Reality, however, paints a much different picture. As of April 2015, gas prices are on average below the $2.50 per gallon Gingrich campaigned on. The unemployment rate has dropped below 6%. Stocks are doing well. Although the recovery from the Great Recession isn’t as robust as everyone would like, the economy is growing.

Following a fear-based report on Ebola by a FOX News host, PBS correspondent Miles O’Brien said, “I wish everyone could take a deep breath, and take a break from trying to pull viewers in by scaring them and that’s what we’re seeing here. It borders on irresponsibility when people get on television and start talking that way when they should know better. They should do their homework, and they should report in a responsible manner. Unfortunately it’s a very competitive business we’re in, and there is a perception that by hyping up this threat, you draw people’s attention.” While O’Brien’s comments were directed toward Ebola reporting, they’re equally applicable to the concerns Elder Hinckley raised. Anger and fear of those who are different or hold conflicting beliefs are frequently used for hype and to draw people’s attention. Worse, the “sour vinegar of invective and anger” is found within the membership of the Church, at both the professional and armchair critic levels, with people “judging as if all wisdom belonged to them”.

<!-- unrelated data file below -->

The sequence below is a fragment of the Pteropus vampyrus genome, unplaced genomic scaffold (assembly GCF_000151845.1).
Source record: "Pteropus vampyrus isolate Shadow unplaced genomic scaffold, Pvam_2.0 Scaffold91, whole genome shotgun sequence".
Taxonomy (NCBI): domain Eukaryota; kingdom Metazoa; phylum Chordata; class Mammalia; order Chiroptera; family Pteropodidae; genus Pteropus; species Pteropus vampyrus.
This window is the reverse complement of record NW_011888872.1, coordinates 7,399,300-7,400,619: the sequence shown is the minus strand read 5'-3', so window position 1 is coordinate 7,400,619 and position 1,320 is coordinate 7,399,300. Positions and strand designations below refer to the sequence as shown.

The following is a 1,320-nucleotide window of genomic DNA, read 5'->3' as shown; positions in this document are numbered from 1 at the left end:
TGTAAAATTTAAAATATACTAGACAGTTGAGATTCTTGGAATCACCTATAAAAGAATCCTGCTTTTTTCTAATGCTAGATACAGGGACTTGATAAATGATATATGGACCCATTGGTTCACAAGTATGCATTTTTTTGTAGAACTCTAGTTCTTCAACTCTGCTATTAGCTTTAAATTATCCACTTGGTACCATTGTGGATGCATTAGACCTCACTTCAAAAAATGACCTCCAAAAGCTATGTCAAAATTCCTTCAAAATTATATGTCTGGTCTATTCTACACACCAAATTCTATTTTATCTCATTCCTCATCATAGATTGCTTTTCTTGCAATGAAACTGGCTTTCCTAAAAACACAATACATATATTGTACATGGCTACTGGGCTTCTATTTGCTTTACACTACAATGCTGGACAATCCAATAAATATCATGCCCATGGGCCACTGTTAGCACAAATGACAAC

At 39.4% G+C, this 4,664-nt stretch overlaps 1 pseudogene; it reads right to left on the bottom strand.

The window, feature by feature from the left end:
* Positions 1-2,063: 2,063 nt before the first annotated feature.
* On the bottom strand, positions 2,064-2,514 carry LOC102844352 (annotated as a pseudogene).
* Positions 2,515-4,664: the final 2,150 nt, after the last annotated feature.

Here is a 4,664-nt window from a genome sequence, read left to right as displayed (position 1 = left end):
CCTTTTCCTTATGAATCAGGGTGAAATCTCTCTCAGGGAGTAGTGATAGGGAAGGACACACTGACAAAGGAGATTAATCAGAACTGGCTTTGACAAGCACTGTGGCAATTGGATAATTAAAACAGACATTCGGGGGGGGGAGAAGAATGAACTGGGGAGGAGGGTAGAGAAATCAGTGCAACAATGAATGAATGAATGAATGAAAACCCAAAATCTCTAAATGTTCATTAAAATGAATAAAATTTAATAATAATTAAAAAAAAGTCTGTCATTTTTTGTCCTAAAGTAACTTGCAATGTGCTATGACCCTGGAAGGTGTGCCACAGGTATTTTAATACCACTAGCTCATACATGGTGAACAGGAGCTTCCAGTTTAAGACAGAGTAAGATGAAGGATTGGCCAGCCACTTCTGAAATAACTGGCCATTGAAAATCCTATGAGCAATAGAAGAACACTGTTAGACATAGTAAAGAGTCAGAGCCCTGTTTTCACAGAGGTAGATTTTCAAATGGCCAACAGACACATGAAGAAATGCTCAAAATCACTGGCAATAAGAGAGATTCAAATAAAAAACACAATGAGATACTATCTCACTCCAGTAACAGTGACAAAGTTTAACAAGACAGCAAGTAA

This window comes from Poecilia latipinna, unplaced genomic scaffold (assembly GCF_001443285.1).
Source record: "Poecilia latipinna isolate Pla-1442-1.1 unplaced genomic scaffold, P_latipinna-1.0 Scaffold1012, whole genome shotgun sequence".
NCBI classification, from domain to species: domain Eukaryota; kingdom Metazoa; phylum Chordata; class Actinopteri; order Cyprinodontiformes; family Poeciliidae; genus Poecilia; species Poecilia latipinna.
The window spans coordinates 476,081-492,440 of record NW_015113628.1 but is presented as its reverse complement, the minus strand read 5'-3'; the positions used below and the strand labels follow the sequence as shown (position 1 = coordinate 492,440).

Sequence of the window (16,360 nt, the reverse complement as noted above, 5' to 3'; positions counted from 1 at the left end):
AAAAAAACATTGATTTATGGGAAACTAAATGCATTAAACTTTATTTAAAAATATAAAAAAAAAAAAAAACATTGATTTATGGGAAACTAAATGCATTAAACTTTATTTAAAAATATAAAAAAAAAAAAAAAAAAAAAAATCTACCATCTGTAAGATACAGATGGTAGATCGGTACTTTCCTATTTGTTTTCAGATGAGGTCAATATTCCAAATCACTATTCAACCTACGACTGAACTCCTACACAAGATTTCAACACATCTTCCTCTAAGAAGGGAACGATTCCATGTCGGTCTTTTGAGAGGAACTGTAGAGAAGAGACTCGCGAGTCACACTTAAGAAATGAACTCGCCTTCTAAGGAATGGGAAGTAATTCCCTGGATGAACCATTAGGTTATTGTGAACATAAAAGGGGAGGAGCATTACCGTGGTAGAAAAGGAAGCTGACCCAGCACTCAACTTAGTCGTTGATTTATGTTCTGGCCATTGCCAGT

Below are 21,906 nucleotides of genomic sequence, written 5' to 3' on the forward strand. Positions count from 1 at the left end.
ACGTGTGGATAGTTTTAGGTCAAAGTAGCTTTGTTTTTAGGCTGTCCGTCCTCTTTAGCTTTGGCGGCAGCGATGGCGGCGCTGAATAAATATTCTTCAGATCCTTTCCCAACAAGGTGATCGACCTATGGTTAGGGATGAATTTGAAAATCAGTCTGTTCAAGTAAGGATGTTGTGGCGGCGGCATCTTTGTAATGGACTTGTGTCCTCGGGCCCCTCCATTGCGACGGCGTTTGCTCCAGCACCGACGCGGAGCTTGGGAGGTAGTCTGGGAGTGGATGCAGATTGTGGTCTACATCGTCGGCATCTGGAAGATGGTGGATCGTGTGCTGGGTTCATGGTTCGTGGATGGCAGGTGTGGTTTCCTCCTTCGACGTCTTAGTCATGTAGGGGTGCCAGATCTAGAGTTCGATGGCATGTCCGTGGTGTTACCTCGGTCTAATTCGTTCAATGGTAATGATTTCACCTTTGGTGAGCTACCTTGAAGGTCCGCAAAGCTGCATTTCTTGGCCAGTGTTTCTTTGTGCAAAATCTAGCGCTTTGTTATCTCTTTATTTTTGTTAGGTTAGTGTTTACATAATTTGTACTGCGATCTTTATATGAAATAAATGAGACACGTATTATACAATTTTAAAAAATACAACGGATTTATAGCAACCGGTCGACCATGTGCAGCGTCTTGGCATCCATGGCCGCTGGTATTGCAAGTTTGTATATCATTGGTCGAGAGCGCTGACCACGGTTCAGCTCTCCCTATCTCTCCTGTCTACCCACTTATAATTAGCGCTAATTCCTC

This isn’t to say that there is no room for criticism. Criticism is a healthy part of our political dialog. Said Elder Hinckley, “I am not asking that all criticism be silenced. Growth comes of correction. Strength comes of repentance. Wise is the man who can acknowledge mistakes pointed out by others and change his course. I am not suggesting that our conversation be all honey and blossoms. Clever expression that is sincere and honest is a skill to be sought and cultivated.” The problem arises when certain outlets or individuals use their influence to create a culture of anger, hate, and fear.

It seems easier to live avoid the anger and invective when those we agree with politically wield power. Even now, with a Republican-held Congress, it can feel (somewhat) less frustrating since Democrats retain the White House. It’s easy to see the anger coming from the other side, and we’ve been exposed to so much of it over the last six years. But come 2016, 2020, or some time beyond, Republicans will take control of the White House. Political power in Congress will switch back and forth. Elder Hinckley said, “You are partakers of the gospel of Jesus Christ. The gospel means ‘good news.’ The message of the Lord is one of hope and salvation. The voice of the Lord is a voice of glad tidings.” As ambassadors of the wedding of Mormonism and liberalism, we would be wise to heed the words of our beloved late prophet. We can and should be critical of current and future political leaders whose policies we believe do not lead the United States toward a brighter future, but we should do so without the bitterness that we so frequently see directed toward President Obama and other liberal leaders. In doing so, we can avoid becoming the bitter “pickle suckers” Elder Hinckley described.